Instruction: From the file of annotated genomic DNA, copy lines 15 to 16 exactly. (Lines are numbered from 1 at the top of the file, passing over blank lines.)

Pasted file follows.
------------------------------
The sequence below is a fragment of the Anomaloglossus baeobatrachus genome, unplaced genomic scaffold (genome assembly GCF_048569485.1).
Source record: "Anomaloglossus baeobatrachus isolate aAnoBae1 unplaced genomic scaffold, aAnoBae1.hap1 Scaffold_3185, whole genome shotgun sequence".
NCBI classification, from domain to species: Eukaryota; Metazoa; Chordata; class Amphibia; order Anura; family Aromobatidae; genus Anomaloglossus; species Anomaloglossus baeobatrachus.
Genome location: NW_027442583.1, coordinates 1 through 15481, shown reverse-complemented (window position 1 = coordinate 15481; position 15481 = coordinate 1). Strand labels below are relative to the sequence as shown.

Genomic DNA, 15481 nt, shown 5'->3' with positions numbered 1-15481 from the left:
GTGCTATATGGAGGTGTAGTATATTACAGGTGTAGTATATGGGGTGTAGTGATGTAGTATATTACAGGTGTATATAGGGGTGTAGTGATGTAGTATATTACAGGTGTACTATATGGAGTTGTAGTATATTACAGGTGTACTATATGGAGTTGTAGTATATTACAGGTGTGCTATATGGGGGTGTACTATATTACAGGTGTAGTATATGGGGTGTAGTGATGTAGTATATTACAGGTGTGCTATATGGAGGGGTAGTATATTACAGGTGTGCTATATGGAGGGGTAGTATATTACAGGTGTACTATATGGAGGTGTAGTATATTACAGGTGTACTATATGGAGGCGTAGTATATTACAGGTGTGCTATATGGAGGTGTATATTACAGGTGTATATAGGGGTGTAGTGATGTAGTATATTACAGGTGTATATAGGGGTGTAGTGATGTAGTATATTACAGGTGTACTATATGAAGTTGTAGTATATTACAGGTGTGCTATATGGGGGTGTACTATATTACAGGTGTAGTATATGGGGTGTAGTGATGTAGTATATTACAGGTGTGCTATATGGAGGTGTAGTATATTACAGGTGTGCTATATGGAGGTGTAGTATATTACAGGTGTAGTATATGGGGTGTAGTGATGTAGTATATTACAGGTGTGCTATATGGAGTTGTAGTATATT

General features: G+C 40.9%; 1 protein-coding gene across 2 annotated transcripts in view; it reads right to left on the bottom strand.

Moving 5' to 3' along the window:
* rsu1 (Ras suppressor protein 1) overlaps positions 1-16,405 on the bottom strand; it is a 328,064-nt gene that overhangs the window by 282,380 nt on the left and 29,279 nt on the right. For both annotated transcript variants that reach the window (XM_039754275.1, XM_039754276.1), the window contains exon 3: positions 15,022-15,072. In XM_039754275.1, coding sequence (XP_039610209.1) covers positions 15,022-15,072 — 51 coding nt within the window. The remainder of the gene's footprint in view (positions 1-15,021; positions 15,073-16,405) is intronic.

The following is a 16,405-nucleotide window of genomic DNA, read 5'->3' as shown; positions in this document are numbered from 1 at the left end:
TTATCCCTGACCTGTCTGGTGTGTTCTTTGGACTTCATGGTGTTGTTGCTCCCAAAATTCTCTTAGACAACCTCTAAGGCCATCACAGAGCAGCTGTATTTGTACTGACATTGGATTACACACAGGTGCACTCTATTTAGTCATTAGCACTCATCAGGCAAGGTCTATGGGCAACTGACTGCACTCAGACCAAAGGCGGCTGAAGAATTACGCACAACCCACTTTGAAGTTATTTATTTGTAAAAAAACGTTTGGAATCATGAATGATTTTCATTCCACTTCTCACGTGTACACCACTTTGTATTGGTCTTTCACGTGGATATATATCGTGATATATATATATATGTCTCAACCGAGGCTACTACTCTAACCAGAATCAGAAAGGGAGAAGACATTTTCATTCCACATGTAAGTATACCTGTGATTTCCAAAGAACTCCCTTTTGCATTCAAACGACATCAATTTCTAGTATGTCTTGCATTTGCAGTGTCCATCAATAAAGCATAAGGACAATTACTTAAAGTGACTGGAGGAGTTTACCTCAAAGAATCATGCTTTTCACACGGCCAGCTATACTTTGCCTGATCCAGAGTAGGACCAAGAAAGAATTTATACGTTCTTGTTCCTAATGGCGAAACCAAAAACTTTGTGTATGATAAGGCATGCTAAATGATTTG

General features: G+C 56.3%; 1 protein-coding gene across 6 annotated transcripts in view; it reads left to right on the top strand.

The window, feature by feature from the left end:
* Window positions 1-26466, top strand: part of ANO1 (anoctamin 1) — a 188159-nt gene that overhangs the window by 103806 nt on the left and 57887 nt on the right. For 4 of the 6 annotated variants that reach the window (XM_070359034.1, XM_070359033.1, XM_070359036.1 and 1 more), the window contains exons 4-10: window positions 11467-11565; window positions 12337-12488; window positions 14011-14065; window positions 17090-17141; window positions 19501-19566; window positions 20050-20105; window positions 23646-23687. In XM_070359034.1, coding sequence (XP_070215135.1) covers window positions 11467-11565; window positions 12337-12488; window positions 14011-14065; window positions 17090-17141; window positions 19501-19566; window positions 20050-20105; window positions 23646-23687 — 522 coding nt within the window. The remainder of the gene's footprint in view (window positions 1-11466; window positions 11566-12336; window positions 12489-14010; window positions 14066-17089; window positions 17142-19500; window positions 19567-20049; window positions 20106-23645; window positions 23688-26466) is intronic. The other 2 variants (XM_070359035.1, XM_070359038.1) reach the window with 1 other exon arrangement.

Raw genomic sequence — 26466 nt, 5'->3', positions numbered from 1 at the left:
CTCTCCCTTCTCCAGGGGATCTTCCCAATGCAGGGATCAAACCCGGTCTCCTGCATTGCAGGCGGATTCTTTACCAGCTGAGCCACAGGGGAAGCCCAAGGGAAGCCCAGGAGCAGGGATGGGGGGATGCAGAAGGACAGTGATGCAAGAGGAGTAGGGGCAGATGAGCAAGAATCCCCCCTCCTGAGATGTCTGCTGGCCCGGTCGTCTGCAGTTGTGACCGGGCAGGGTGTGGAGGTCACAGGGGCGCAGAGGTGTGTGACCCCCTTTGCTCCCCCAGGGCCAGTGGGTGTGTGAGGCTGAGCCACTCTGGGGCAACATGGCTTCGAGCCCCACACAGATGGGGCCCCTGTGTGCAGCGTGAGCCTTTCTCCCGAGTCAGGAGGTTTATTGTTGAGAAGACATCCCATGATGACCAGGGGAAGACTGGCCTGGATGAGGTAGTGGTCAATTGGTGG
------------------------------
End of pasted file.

Raw genomic sequence — 26466 nt, 5'->3', positions numbered from 1 at the left:
CTCTCCCTTCTCCAGGGGATCTTCCCAATGCAGGGATCAAACCCGGTCTCCTGCATTGCAGGCGGATTCTTTACCAGCTGAGCCACAGGGGAAGCCCAAGGGAAGCCCAGGAGCAGGGATGGGGGGATGCAGAAGGACAGTGATGCAAGAGGAGTAGGGGCAGATGAGCAAGAATCCCCCCTCCTGAGATGTCTGCTGGCCCGGTCGTCTGCAGTTGTGACCGGGCAGGGTGTGGAGGTCACAGGGGCGCAGAGGTGTGTGACCCCCTTTGCTCCCCCAGGGCCAGTGGGTGTGTGAGGCTGAGCCACTCTGGGGCAACATGGCTTCGAGCCCCACACAGATGGGGCCCCTGTGTGCAGCGTGAGCCTTTCTCCCGAGTCAGGAGGTTTATTGTTGAGAAGACATCCCATGATGACCAGGGGAAGACTGGCCTGGATGAGGTAGTGGTCAATTGGTGG